‘It takes something out of your heart’

·3 min read

Simeon Tshakapesh seems remarkably upbeat for someone who’s about to witness a momentous and solemn event that’s been a long time coming for First Nations people in Canada.

But that’s because he’s learned forgiveness over time, despite having experienced abuse as a child.

The former Natuashish band council chief is in Quebec with his extended family to witness an apology from Pope Francis on Thursday for the wrongs done to Indigenous peoples in Canada by the Catholic Church.

“Almost the whole town is here,” Tshakapesh said with a chuckle.

“I think most people are anxious to see the Pope and be part of the service of the mass,” he said, “and despite all the atrocities that have transpired with residential schools — and not only with residential schools. We also have sexual abuse experiences with missionaries back in the early 1960s.”

At least 70 per cent of the 1,400-seat-capacity Sainte-Anne-de-Beaupré Basilica, just north of Quebec City, will be set aside for Indigenous attendees, with survivors of residential schools situated at the front.

Most of the additional 10,000 seats being set up outside the church are also expected to be occupied by First Nations groups.

“I learned how to forgive and move forward with my healing journey. It’s not easy,” Tshakapesh said about being abused by a Catholic missionary as a child in David Inlet.

“It’s something I don’t want any boy to experience. It’s not a very pleasant experience. It takes away from you your soul, your pride, your dignity, and it takes something out of your heart,” he said. “It’s really hard to explain, but I don’t know what kind of God he works with when he does that to me. What kind of God do you work for when you do that to a child?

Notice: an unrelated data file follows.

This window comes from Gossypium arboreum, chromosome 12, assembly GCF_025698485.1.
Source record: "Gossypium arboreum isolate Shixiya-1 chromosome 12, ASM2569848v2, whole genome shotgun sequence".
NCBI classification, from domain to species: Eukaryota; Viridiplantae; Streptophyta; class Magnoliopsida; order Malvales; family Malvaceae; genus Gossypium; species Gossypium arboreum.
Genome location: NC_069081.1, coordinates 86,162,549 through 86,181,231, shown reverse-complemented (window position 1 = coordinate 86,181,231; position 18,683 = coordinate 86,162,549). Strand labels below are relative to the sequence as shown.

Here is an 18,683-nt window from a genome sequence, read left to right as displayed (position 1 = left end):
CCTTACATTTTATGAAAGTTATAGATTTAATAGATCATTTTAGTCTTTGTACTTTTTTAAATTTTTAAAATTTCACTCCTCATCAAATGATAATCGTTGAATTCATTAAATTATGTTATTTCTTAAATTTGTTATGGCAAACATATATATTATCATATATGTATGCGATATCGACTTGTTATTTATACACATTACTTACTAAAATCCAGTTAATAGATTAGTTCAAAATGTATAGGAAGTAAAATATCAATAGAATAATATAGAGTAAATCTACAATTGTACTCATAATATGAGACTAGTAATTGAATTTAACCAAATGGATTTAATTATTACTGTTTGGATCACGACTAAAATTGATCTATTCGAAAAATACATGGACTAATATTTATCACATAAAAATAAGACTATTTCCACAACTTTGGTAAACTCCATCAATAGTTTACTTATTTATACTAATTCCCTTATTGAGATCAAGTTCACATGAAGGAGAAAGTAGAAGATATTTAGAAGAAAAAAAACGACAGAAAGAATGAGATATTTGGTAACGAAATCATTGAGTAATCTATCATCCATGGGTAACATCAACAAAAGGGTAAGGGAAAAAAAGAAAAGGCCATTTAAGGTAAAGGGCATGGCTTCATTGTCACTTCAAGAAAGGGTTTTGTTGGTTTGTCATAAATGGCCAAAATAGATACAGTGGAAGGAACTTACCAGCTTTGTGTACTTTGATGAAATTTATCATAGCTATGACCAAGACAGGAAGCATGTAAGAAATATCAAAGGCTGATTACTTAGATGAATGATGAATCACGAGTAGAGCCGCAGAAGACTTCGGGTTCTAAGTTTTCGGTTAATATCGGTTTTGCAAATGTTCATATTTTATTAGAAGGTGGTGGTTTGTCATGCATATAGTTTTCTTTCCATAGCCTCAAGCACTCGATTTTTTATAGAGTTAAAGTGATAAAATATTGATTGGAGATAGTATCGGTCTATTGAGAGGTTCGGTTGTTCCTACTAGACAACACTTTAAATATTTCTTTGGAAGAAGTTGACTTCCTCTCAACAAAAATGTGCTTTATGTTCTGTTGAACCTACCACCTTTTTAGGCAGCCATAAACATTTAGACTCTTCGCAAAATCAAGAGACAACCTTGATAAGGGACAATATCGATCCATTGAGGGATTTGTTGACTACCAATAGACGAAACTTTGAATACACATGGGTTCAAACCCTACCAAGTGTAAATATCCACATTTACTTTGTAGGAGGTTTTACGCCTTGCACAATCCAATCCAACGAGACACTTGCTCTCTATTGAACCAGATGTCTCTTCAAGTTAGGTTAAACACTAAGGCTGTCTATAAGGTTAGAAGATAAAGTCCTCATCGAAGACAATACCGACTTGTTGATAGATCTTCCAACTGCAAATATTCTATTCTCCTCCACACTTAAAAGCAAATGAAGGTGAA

“But I got through it. I learned how to cope with these atrocities, but sometimes I still have flashbacks and struggle with it.”

Tshakapesh realizes not all of the Indigenous people from Labrador and Quebec who have gathered for the event have been able to get past the hurt.

“Some people may not be able to forgive at this time, and that’s very understandable because of the trauma we went through as Innu people with the Roman Catholic Church and missionaries.”

But he said the sheer number of people and the camaraderie among them has helped lift spirits.

Tshakapesh says previous popes have been able to ignore the dark legacy because it’s taken a long time to bring it out in the open.

“Today it’s more out in the public, out in the media, and I think the Pope was pressured to acknowledge those atrocities and the trauma that the Aboriginal people faced across Canada,” he said.

“You can’t dodge a bullet when you have the facts in front of you.”

Tshakapesh has been doing his part to help organize where he can. As an elder and former chief, a lot of people look to him for guidance.

He’s been especially proud to take his infant granddaughter, Everly, everywhere they go as they check out the various sights.

Everly was born with a condition called 3MC syndrome that left her with facial deformities and other complications.

He’s also excited for the annual Innu gathering he’s organizing in Natuashish. Quebec and Labrador elders will all be there for a week, starting Aug. 21.

“We’ve been meeting a lot of Quebec Innu, and talking to a lot of elders,” he said.

Pope Francis started his tour of Canada in Edmonton on Monday, and travels to Quebec today. He plans to make a public address on the Plains of Abraham this afternoon.

The basilica mass Thursday is scheduled for 11:30 a.m. Newfoundland time.

A stop in Iqaluit is also planned before he departs for Rome.

Peter Jackson, Local Journalism Initiative Reporter, The Telegram

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